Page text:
While many devices designed by biomedical engineers have passed through FastForward U’s doors to treat illnesses and physical disabilities, some founders are approaching supporting disability from a different angle — personal experience.
Rebecca Rosenberg founded ReBokeh, winner of the Spring 2022 Fuel Demo Day and the first student venture focused on providing accommodations for the sensory disability community, because she needed those accommodations herself.
ReBokeh increases accessibility for those with moderate visual impairment, including Rosenberg, who has a form of albinism. ReBokeh’s recently launched app creates customizable video filters specific to the user’s condition and needs to enhance their existing vision.
“It’s more than just being a technology for independence, it’s about being seen,” says Rosenberg, a graduate student in the Center for Biomedical Innovation and Design. “It’s about going so long through our lives feeling unseen. Having something out there that has been designed specifically for a community of people who have, to that point, really not had anything is the thing that gets me up in the morning.”
Zandy Wong, a rising junior in public health studies, was part of the student startup Cognitivae, which is developing an app that makes mental health therapy more accessible. Wong, who has hearing loss, since founded the NextGen Accessibility Initiative, a youth-led, digital accessibility advocacy volunteer organization that partners with Gen Z organizations to help them identify and fix accessibility errors in their educational content. Her work has been recognized by the Clinton Foundation and has helped over 200,000 youth across 119 countries have accessible educational content.
“The biggest strength that comes with being an entrepreneur with a disability is that we’re expert advocates and understand how to communicate and compromise with people to keep advancing our ventures forward because we’ve been advocating our entire lives to just fit into environments,” Wong says. “Many disabled entrepreneurs I’ve met are also addressing issues that hit close to home for them, so it is often a form of giving back.”
The goal of both women is to promote independence and dignity among the disabled by helping educate and empower their communities to realize they have the power to make the world more accessible. Rosenberg and Wong embody a common expression in the disability community: “Nothing about us, without us.”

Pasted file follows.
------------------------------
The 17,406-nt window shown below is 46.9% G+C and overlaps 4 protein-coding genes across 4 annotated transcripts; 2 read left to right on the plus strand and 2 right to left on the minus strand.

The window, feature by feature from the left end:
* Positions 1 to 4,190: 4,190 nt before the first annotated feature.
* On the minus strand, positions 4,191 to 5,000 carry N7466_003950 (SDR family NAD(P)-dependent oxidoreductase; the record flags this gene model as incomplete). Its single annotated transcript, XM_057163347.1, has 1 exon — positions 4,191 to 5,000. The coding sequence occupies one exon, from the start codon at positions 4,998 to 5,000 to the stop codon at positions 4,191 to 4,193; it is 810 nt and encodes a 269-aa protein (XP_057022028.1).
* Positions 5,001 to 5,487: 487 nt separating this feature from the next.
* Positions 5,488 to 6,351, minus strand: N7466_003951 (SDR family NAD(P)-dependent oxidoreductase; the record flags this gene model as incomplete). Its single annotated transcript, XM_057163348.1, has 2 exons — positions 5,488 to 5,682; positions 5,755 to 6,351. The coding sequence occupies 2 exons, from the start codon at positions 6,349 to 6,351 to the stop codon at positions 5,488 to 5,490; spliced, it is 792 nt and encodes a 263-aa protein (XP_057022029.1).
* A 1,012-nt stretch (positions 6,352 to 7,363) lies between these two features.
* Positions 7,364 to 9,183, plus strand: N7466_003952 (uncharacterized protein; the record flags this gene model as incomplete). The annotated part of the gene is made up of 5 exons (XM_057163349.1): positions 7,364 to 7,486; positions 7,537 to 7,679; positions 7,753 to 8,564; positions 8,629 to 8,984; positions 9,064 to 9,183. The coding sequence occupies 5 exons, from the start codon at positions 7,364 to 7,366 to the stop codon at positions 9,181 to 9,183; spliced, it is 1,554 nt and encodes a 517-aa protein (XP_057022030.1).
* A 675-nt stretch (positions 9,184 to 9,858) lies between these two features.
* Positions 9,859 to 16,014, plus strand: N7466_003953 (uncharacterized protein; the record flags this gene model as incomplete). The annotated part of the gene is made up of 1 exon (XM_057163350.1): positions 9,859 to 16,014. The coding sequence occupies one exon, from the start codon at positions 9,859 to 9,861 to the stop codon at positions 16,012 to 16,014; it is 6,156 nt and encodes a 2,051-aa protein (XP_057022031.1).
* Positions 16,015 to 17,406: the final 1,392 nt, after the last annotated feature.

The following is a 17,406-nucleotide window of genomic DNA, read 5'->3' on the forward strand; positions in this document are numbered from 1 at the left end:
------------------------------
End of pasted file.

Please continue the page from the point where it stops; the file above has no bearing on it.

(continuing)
“We’re not trying to fix anybody’s impairment. What we’re trying to do is give them the tools they need to succeed in a different way,” Rosenberg says. “For those of us in this moderate impairment range, we have decent functional vision, and we want the dignity of being able to use it. …I have always truly felt like the best thing we can possibly do for the disability community is make sure that they know how to help themselves.”
Josh Ambrose, director of student ventures at FastForward U, said the accelerator program is proud to work alongside and learn from founders in the disability community.
“We celebrate that more and more awareness is coming to the incredibly valuable work from founders who face a range of challenges and develop creative solutions that make the world a better place,” he says. “Their ingenuity and ethic of care has the potential to make a better world for both individuals and for all of society.”
Visually impaired since birth, Rosenberg says she became comfortable standing out at a very young age, something that translated to being an entrepreneur.
“For someone with a vision impairment, taking a step down a staircase is a risk. So I learned very, very early to be comfortable taking risks,” Rosenberg says. “Without a healthy dose of risk, you can’t be a successful entrepreneur. You figure out very early on how to make things happen for yourself and I think that is why there are so many people with disabilities that are able to do incredible things. There’s a grit, and a perseverance, and a level of tenacity that is present that I don’t think I would have otherwise.”
According to the U.S. Bureau of Labor Statistics, persons with disabilities had a higher rate of self-employment (9.6%)than persons without disabilities (6.4%) in 2021. FastForward U provided a space for Rosenberg to explore her passion and succeed in bringing her dream for ReBokeh to life, she says.
Rosenberg often receives feedback that reflects how common and relatable accessibility needs are for many people and their loved ones, something that inspires her work with ReBokeh.
“Almost every time I go out and share this story, whether it’s just focused on my personal experience or I’m just pitching ReBokeh, I always have at least one person who says, ‘I’ve had this same experience’ or ‘My daughter, or my brother, or my cousin has a vision impairment or some other type of disability,’” Rosenberg says. “It really has reinforced that what we’re doing matters and is important to people and we’re solving a problem they truly do have, and it feels so good to be able to do that for this group that has so largely been forgotten.”
This story was written by Erica Avery, FastForward U’s communications intern. July is Disability Pride Month.